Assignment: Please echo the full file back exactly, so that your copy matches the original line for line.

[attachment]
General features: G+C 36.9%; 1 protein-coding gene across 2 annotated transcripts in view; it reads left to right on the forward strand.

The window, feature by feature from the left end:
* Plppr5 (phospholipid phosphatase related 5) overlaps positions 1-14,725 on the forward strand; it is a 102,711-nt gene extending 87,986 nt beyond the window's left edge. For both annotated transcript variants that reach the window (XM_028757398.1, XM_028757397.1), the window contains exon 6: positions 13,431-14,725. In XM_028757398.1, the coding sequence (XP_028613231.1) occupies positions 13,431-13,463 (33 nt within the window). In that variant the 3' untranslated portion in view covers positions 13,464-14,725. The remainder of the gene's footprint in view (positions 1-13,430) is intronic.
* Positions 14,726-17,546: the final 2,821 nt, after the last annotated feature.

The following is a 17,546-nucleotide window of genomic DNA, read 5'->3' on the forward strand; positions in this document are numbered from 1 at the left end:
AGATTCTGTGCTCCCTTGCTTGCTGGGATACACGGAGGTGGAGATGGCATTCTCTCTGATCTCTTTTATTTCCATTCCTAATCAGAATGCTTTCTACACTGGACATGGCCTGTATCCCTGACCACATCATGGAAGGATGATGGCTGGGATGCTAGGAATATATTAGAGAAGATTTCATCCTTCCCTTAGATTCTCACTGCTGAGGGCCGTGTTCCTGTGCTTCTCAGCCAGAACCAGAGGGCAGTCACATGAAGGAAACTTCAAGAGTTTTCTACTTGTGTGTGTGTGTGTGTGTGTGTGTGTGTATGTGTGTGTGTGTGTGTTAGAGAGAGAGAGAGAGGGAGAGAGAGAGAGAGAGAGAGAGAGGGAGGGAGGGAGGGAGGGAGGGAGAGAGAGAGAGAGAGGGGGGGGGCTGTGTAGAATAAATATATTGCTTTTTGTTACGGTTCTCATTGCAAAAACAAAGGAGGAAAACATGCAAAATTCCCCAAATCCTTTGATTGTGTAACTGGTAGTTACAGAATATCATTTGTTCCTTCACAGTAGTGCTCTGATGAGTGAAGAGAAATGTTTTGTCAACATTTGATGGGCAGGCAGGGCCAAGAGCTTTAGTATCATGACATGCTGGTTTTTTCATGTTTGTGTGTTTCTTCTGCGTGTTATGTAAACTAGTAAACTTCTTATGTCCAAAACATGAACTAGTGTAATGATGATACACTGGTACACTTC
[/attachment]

General features: G+C 36.9%; 1 protein-coding gene across 2 annotated transcripts in view; it reads left to right on the forward strand.

The window, feature by feature from the left end:
* Plppr5 (phospholipid phosphatase related 5) overlaps positions 1-14,725 on the forward strand; it is a 102,711-nt gene extending 87,986 nt beyond the window's left edge. For both annotated transcript variants that reach the window (XM_028757398.1, XM_028757397.1), the window contains exon 6: positions 13,431-14,725. In XM_028757398.1, the coding sequence (XP_028613231.1) occupies positions 13,431-13,463 (33 nt within the window). In that variant the 3' untranslated portion in view covers positions 13,464-14,725. The remainder of the gene's footprint in view (positions 1-13,430) is intronic.
* Positions 14,726-17,546: the final 2,821 nt, after the last annotated feature.

The following is a 17,546-nucleotide window of genomic DNA, read 5'->3' on the forward strand; positions in this document are numbered from 1 at the left end:
AGATTCTGTGCTCCCTTGCTTGCTGGGATACACGGAGGTGGAGATGGCATTCTCTCTGATCTCTTTTATTTCCATTCCTAATCAGAATGCTTTCTACACTGGACATGGCCTGTATCCCTGACCACATCATGGAAGGATGATGGCTGGGATGCTAGGAATATATTAGAGAAGATTTCATCCTTCCCTTAGATTCTCACTGCTGAGGGCCGTGTTCCTGTGCTTCTCAGCCAGAACCAGAGGGCAGTCACATGAAGGAAACTTCAAGAGTTTTCTACTTGTGTGTGTGTGTGTGTGTGTGTGTGTGTATGTGTGTGTGTGTGTGTTAGAGAGAGAGAGAGAGGGAGAGAGAGAGAGAGAGAGAGAGAGGGAGGGAGGGAGGGAGGGAGGGAGAGAGAGAGAGAGAGGGGGGGGGCTGTGTAGAATAAATATATTGCTTTTTGTTACGGTTCTCATTGCAAAAACAAAGGAGGAAAACATGCAAAATTCCCCAAATCCTTTGATTGTGTAACTGGTAGTTACAGAATATCATTTGTTCCTTCACAGTAGTGCTCTGATGAGTGAAGAGAAATGTTTTGTCAACATTTGATGGGCAGGCAGGGCCAAGAGCTTTAGTATCATGACATGCTGGTTTTTTCATGTTTGTGTGTTTCTTCTGCGTGTTATGTAAACTAGTAAACTTCTTATGTCCAAAACATGAACTAGTGTAATGATGATACACTGGTACACTTC